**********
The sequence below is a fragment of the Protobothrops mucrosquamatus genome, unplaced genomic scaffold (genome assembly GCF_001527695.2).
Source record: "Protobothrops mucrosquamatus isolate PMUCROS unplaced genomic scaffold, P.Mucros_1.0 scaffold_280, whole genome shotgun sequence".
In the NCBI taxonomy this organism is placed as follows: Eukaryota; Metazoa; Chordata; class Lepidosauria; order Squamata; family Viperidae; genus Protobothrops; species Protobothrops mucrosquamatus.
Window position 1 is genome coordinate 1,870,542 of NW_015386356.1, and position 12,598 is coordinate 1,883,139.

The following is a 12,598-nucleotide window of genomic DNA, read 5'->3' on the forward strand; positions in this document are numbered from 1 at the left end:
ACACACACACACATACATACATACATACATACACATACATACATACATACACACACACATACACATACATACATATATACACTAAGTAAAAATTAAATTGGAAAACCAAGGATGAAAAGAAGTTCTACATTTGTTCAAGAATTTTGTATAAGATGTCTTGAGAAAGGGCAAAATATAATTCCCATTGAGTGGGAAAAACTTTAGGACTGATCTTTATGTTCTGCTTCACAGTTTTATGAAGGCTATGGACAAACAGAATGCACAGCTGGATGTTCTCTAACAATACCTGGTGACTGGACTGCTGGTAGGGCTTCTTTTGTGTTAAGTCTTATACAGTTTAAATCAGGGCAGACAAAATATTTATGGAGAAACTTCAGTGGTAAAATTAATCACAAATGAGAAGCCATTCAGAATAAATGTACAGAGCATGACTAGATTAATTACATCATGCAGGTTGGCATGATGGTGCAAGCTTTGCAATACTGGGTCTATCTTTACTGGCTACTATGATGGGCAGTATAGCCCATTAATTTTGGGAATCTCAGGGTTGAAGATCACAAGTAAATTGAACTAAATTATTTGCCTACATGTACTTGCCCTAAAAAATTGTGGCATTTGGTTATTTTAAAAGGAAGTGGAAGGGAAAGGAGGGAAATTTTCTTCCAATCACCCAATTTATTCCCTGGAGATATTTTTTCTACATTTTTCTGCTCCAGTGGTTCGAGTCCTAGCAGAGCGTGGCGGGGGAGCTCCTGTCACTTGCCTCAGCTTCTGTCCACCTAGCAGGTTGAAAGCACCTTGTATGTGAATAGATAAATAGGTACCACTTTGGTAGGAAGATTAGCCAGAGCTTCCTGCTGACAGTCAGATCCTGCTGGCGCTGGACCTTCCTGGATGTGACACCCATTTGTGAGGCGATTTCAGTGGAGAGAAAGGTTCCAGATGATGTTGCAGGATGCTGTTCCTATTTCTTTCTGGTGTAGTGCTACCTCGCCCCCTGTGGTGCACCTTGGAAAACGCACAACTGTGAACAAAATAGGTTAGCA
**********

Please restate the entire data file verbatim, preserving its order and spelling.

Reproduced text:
The sequence below is a fragment of the Protobothrops mucrosquamatus genome, unplaced genomic scaffold (genome assembly GCF_001527695.2).
Source record: "Protobothrops mucrosquamatus isolate PMUCROS unplaced genomic scaffold, P.Mucros_1.0 scaffold_280, whole genome shotgun sequence".
In the NCBI taxonomy this organism is placed as follows: Eukaryota; Metazoa; Chordata; class Lepidosauria; order Squamata; family Viperidae; genus Protobothrops; species Protobothrops mucrosquamatus.
Window position 1 is genome coordinate 1,870,542 of NW_015386356.1, and position 12,598 is coordinate 1,883,139.

The following is a 12,598-nucleotide window of genomic DNA, read 5'->3' on the forward strand; positions in this document are numbered from 1 at the left end:
ACACACACACACATACATACATACATACATACACATACATACATACATACACACACACATACACATACATACATATATACACTAAGTAAAAATTAAATTGGAAAACCAAGGATGAAAAGAAGTTCTACATTTGTTCAAGAATTTTGTATAAGATGTCTTGAGAAAGGGCAAAATATAATTCCCATTGAGTGGGAAAAACTTTAGGACTGATCTTTATGTTCTGCTTCACAGTTTTATGAAGGCTATGGACAAACAGAATGCACAGCTGGATGTTCTCTAACAATACCTGGTGACTGGACTGCTGGTAGGGCTTCTTTTGTGTTAAGTCTTATACAGTTTAAATCAGGGCAGACAAAATATTTATGGAGAAACTTCAGTGGTAAAATTAATCACAAATGAGAAGCCATTCAGAATAAATGTACAGAGCATGACTAGATTAATTACATCATGCAGGTTGGCATGATGGTGCAAGCTTTGCAATACTGGGTCTATCTTTACTGGCTACTATGATGGGCAGTATAGCCCATTAATTTTGGGAATCTCAGGGTTGAAGATCACAAGTAAATTGAACTAAATTATTTGCCTACATGTACTTGCCCTAAAAAATTGTGGCATTTGGTTATTTTAAAAGGAAGTGGAAGGGAAAGGAGGGAAATTTTCTTCCAATCACCCAATTTATTCCCTGGAGATATTTTTTCTACATTTTTCTGCTCCAGTGGTTCGAGTCCTAGCAGAGCGTGGCGGGGGAGCTCCTGTCACTTGCCTCAGCTTCTGTCCACCTAGCAGGTTGAAAGCACCTTGTATGTGAATAGATAAATAGGTACCACTTTGGTAGGAAGATTAGCCAGAGCTTCCTGCTGACAGTCAGATCCTGCTGGCGCTGGACCTTCCTGGATGTGACACCCATTTGTGAGGCGATTTCAGTGGAGAGAAAGGTTCCAGATGATGTTGCAGGATGCTGTTCCTATTTCTTTCTGGTGTAGTGCTACCTCGCCCCCTGTGGTGCACCTTGGAAAACGCACAACTGTGAACAAAATAGGTTAGCA